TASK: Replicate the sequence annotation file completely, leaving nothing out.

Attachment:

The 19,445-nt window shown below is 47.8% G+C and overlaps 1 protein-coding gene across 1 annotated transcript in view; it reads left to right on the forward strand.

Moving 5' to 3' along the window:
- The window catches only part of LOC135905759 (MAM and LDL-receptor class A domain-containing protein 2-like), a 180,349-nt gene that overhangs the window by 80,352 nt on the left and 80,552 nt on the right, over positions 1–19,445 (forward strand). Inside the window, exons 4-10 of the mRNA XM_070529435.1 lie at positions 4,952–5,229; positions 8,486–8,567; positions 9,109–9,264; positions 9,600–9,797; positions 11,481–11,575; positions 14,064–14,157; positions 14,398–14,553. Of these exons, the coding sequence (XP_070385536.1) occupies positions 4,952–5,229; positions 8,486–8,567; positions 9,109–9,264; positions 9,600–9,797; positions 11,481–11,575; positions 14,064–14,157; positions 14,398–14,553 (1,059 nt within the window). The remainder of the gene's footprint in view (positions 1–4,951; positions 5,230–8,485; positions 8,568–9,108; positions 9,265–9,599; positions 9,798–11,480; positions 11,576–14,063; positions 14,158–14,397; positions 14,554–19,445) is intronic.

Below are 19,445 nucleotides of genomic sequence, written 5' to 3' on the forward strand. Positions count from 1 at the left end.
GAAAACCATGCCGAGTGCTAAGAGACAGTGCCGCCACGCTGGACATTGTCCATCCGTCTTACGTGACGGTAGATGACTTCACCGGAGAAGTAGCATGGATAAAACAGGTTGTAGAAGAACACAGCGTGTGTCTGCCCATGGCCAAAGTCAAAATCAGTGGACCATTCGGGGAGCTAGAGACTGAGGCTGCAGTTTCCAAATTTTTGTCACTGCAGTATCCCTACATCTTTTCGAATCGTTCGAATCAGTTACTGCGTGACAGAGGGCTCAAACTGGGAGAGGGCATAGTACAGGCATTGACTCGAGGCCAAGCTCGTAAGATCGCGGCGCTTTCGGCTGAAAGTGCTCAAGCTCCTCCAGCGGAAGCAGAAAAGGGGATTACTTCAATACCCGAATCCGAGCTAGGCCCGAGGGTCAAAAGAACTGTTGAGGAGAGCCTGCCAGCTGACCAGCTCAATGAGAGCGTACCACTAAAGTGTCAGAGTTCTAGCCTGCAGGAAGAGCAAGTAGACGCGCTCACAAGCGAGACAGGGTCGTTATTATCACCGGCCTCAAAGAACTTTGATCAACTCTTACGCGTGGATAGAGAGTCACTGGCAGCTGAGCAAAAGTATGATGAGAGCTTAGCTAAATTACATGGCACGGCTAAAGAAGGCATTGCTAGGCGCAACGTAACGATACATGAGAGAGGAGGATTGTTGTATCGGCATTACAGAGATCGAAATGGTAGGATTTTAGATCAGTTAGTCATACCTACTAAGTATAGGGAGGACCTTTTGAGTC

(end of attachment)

The 19,445-nt window shown below is 47.8% G+C and overlaps 1 protein-coding gene across 1 annotated transcript in view; it reads left to right on the forward strand.

Moving 5' to 3' along the window:
- The window catches only part of LOC135905759 (MAM and LDL-receptor class A domain-containing protein 2-like), a 180,349-nt gene that overhangs the window by 80,352 nt on the left and 80,552 nt on the right, over positions 1–19,445 (forward strand). Inside the window, exons 4-10 of the mRNA XM_070529435.1 lie at positions 4,952–5,229; positions 8,486–8,567; positions 9,109–9,264; positions 9,600–9,797; positions 11,481–11,575; positions 14,064–14,157; positions 14,398–14,553. Of these exons, the coding sequence (XP_070385536.1) occupies positions 4,952–5,229; positions 8,486–8,567; positions 9,109–9,264; positions 9,600–9,797; positions 11,481–11,575; positions 14,064–14,157; positions 14,398–14,553 (1,059 nt within the window). The remainder of the gene's footprint in view (positions 1–4,951; positions 5,230–8,485; positions 8,568–9,108; positions 9,265–9,599; positions 9,798–11,480; positions 11,576–14,063; positions 14,158–14,397; positions 14,554–19,445) is intronic.

Below are 19,445 nucleotides of genomic sequence, written 5' to 3' on the forward strand. Positions count from 1 at the left end.
GAAAACCATGCCGAGTGCTAAGAGACAGTGCCGCCACGCTGGACATTGTCCATCCGTCTTACGTGACGGTAGATGACTTCACCGGAGAAGTAGCATGGATAAAACAGGTTGTAGAAGAACACAGCGTGTGTCTGCCCATGGCCAAAGTCAAAATCAGTGGACCATTCGGGGAGCTAGAGACTGAGGCTGCAGTTTCCAAATTTTTGTCACTGCAGTATCCCTACATCTTTTCGAATCGTTCGAATCAGTTACTGCGTGACAGAGGGCTCAAACTGGGAGAGGGCATAGTACAGGCATTGACTCGAGGCCAAGCTCGTAAGATCGCGGCGCTTTCGGCTGAAAGTGCTCAAGCTCCTCCAGCGGAAGCAGAAAAGGGGATTACTTCAATACCCGAATCCGAGCTAGGCCCGAGGGTCAAAAGAACTGTTGAGGAGAGCCTGCCAGCTGACCAGCTCAATGAGAGCGTACCACTAAAGTGTCAGAGTTCTAGCCTGCAGGAAGAGCAAGTAGACGCGCTCACAAGCGAGACAGGGTCGTTATTATCACCGGCCTCAAAGAACTTTGATCAACTCTTACGCGTGGATAGAGAGTCACTGGCAGCTGAGCAAAAGTATGATGAGAGCTTAGCTAAATTACATGGCACGGCTAAAGAAGGCATTGCTAGGCGCAACGTAACGATACATGAGAGAGGAGGATTGTTGTATCGGCATTACAGAGATCGAAATGGTAGGATTTTAGATCAGTTAGTCATACCTACTAAGTATAGGGAGGACCTTTTGAGTC